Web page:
Africa Strategy Rolled up
Africa Representatives meet to operationalize UN Women Africa Strategy
Date: Thursday, May 31, 2018
“We are looking at big game changers, for women’s economic empowerment in Africa, particularly with agriculture as an in-road. Looking at climate resilient or climate smart agriculture. On Child Marriage, when we look at statutory laws in Africa, all of them state the age of consent as 18 however when you look at customary and religious laws they are as low as 10 or when a girl sees her first period. So, understanding and harmonization of the laws are very critical. We are optimistic that after four years we are going to see an end in child marriage. There is a lot happening in Trafficking of Persons that has not seen a gender angle. IOM works a lot in trafficking and forced migration but many of the studies are gender blind, UN Women wants to bring out the gender angle. The third issue is that of the Women’s Movement, we recognize the movement is very pertinent and instrumental to the creation of UN Women” Reiterated Izeduwa Derex-Briggs.
The discussions centered around ending child marriage and FGM, womens movements, and trafficking of persons and forced migration. In addition, intra-regional knowledge sharing to improve learning and strengthen programming- and collaboration; and increased clarity on the impact of the UN reforms and the policy on zero tolerance to sexual harassment among others were discussed.
“Human trafficking has the face of a woman because the person who pays the highest price in trafficking is the woman or the girl. While other sister agencies are dealing with trafficking very capably they are not bringing the gender dimension forcibly into the discussion and into the discourse. And this is where we’re coming in. What us three regions are working on is not only bringing a joint programme with the three regions but also with other agencies, namely the International Organisation for Migration and the UN Office for Drugs and Crime”, commented Mohamed Naciri, regional director for North Africa, when asked about the prevalent issue of human trafficking.
Emphasis was placed on the need to address gaps and overlaps at the regional level and endorse a phased approach to revamp the UN development system at the regional level.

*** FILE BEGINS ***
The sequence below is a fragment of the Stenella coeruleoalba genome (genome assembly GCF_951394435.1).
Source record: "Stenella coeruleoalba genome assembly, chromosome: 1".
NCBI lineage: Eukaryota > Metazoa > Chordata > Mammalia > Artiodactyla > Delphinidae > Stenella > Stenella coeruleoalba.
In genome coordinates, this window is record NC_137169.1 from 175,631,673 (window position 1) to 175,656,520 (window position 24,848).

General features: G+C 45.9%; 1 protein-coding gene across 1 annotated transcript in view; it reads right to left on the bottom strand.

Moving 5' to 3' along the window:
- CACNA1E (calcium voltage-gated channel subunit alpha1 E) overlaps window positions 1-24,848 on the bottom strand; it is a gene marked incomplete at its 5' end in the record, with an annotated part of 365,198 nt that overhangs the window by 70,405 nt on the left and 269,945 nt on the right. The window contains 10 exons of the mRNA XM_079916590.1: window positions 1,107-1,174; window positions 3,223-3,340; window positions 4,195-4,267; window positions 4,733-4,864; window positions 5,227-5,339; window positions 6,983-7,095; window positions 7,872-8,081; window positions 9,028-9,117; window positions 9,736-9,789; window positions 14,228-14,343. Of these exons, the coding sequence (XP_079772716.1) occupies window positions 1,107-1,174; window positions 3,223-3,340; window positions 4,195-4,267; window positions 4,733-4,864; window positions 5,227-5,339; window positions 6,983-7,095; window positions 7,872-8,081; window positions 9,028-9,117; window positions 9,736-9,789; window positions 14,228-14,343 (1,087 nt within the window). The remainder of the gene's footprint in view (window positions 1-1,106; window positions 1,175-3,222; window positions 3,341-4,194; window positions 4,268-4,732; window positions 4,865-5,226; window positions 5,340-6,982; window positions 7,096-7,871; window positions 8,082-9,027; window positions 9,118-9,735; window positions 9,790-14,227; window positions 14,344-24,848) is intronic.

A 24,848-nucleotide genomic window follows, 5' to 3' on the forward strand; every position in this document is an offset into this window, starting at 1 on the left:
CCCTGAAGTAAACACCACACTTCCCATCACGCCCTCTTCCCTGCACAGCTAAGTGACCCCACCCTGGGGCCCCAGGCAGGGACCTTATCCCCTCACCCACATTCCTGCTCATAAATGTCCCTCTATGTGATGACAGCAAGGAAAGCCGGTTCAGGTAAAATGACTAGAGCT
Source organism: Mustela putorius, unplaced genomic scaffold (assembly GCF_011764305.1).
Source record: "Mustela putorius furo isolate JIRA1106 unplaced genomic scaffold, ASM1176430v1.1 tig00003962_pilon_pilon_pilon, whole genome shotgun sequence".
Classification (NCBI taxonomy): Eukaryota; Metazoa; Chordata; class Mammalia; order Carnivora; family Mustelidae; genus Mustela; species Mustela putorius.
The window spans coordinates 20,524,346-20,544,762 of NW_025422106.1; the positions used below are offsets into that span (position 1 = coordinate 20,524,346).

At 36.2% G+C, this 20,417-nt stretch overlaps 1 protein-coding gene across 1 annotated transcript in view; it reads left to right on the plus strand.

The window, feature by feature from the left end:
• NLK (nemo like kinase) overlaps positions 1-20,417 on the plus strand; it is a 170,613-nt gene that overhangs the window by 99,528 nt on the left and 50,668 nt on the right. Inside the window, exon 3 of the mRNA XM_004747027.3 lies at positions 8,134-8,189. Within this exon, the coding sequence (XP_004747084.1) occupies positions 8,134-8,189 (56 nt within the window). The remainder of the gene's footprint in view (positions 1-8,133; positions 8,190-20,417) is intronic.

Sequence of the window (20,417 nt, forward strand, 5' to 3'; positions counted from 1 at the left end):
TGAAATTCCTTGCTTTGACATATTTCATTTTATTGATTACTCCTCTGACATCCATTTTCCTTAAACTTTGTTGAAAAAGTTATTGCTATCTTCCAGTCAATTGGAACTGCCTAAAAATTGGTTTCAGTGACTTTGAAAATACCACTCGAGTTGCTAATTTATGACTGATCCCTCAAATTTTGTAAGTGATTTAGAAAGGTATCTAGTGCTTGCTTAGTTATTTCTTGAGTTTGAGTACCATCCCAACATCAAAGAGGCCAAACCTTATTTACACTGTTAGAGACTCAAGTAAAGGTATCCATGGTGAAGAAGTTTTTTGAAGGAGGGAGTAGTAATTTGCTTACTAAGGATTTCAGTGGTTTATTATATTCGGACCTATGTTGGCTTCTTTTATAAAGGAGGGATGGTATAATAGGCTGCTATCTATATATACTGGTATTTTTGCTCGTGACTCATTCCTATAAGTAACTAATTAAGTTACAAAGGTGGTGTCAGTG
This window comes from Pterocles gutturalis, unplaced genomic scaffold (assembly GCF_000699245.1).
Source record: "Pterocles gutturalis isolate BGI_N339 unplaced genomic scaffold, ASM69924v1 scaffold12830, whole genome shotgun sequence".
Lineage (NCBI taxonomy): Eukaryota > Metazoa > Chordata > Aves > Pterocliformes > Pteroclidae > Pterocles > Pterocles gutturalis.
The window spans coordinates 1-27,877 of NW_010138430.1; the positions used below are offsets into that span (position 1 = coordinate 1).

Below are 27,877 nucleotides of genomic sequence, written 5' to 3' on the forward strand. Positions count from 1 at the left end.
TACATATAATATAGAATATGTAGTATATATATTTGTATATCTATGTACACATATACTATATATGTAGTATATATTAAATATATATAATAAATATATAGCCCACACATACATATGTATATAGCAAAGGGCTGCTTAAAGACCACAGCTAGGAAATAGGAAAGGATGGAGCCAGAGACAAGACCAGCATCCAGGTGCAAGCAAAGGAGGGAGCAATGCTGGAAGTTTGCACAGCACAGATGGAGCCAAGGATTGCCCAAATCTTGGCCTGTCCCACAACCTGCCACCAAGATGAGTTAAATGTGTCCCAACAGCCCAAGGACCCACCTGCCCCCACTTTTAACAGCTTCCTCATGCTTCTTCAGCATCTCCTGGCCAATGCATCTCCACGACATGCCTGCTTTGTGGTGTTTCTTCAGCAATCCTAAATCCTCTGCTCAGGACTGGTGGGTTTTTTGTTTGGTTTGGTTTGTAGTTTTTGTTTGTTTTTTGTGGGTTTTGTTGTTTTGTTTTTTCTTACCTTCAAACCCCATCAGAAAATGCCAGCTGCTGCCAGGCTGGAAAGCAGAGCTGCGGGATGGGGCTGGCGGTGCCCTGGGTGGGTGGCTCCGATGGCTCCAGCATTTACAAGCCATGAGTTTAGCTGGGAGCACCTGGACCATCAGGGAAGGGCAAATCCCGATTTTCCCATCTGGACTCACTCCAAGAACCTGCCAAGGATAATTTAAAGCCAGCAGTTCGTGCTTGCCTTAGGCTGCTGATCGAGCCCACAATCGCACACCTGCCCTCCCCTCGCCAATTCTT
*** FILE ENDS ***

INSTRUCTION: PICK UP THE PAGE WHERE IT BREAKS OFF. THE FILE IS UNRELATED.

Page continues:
‘It is crucial for us to contextualize and align the strategy to our national priorities and use it as an entry point for interagency programs to ensure implementation of the SDGs and the AU vision 2063’., commented Diana Ofwona, regional director WACARO.
The meeting deliberations steered towards promotion of women to leadership and political processes, policies and enactment of laws, cultural practices, gender norms and stereotypes that can help promote women and girls to reach their potential.
Efforts to address these including collaboration with opinion makers and shapers including traditional leaders, hence the conference of traditional leaders on ending harmful practices in partnership with UNICEF & UNFPA which is planned for June 2018. In addition, a meeting to be led by Queen Mother of Baganda to include customary leaders, in preparation for a bigger meeting in August at the African Union.
The ROAS is leading in trafficking and forceful migration of persons, looking at Peace and Security, conflict and receiving countries, as well as the demand for illegal labour that is driving the population the Arab states through North African countries.
WACARO is leading on Women’s movement and is therefore looking into Civil Society Advisory Groups (CSAGs) including the African Women Leadership Network, Women economic empowerment, violence against women, among other sub issues. Another crucial area of discussion was the role of the youth and how UN Women can better involve the youth in its programming. With the upcoming Africa Youth Conference planned in October, it is hoped that UN Women will create a platform through which the voices of the youth can be heard.
The use of technology for economic empowerment, working with non-traditional partners, private sectors and governments as platforms in which UN Women can actively get involved in to encourage women and girls to use technology to bring change to their communities.